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Real-Time Estimation of Small-Area Populations with Human Biomarkers in Sewage
DAUGHTON, C. G. Real-Time Estimation of Small-Area Populations with Human Biomarkers in Sewage. SCIENCE OF THE TOTAL ENVIRONMENT. Elsevier Science Ltd, New York, NY, 414:6-12, (2012).
A totally new approach is conceptualized for measuring small-area human populations by using biomarkers in sewage. The basis for the concept (SCIM: Sewage Chemical-Information Mining) is supported by a comprehensive examination and synthesis of data published across several disciplines, including medicine, microbiology, clinical chemistry, and environmental science. Accurate measures of human populations are fundamental to numerous disciplines, including economics, marketing, politics, sociology, public health and safety (e.g., disease management; assessment of natural hazards; disaster prevention and response), quality of life, and the environment. Knowing the size, distribution, and flow of a small-area (local) population facilitates understanding the numerous and complex linkages and interactions between humans and the environment. Examples include material-flow (substance-flow) analysis, determining the magnitude of per capita contribution of pollutant loadings to watersheds, or forecasting future impacts of local populations on the environment or a population's demands on resources. While no definitive approach exists for measuring small-area populations, census-taking is a longestablished convention. No approach exists, however, for gauging small-area populations in realtime, as none is able to capture population dynamics, which involve transient changes (e.g., daily influx and efflux) and lasting changes (e.g., births, deaths, and change in residence). Accurate measurement of small-area populations in real time has never been possible but is essential for facilitating the design of more sustainable communities. Real-time measurement would provide communities the capability of testing what-if scenarios in design and policy decisions.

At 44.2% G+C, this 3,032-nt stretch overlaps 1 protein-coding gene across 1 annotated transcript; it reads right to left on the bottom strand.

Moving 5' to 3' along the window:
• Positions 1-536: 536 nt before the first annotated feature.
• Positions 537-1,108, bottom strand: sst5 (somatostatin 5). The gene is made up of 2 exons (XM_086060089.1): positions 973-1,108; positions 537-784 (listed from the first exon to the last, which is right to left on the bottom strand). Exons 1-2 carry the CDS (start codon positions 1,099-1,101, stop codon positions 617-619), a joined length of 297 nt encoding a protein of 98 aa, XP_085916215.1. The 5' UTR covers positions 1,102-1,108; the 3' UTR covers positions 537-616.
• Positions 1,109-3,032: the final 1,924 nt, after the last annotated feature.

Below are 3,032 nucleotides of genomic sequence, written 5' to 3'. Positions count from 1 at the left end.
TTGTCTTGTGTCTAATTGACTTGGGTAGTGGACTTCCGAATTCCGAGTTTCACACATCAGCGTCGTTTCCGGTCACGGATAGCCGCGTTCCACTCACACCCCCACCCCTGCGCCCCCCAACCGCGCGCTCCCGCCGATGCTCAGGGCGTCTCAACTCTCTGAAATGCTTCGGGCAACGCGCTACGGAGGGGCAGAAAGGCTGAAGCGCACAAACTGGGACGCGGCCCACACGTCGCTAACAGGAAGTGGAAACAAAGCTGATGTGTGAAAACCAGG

The critical importance of knowing the size of discrete human populations was clear millennia ago with rulers who needed to gauge the pool of those who could pay taxes or serve in militia; the Bible’s book of Numbers is but one example. Today the importance continues to grow, driven by questions germane to economics, marketing, politics, sociology, public health and safety (e.g., epidemiology, disease management; assessment of natural hazards; disaster prevention and response), quality of life, and the environment. Population density and its flow play major roles in demands on infrastructure and ecological services, as well as serving as a major environmental stressor itself.
DAUGHTON 11-052 - FINAL REVISED - DAUGHTON (31OCT11).PDF (PDF,NA pp, 267 KB, about PDF)
DAUGHTON 11-052 JOURNAL ARTICLE SOTE - POPULATION SIZE ESTIMATES VIA SEWAGE - FINAL WITH ENDNOTE REMOVED _18JULY11_.PDF (PDF,NA pp, 244 KB, about PDF)
Record Details:Record Type: DOCUMENT (JOURNAL/PEER REVIEWED JOURNAL)
Organization:U.S. ENVIRONMENTAL PROTECTION AGENCY
OFFICE OF RESEARCH AND DEVELOPMENT
NATIONAL EXPOSURE RESEARCH LAB
ENVIRONMENTAL SCIENCES DIVISION
ENVIRONMENTAL CHEMISTRY BRANCH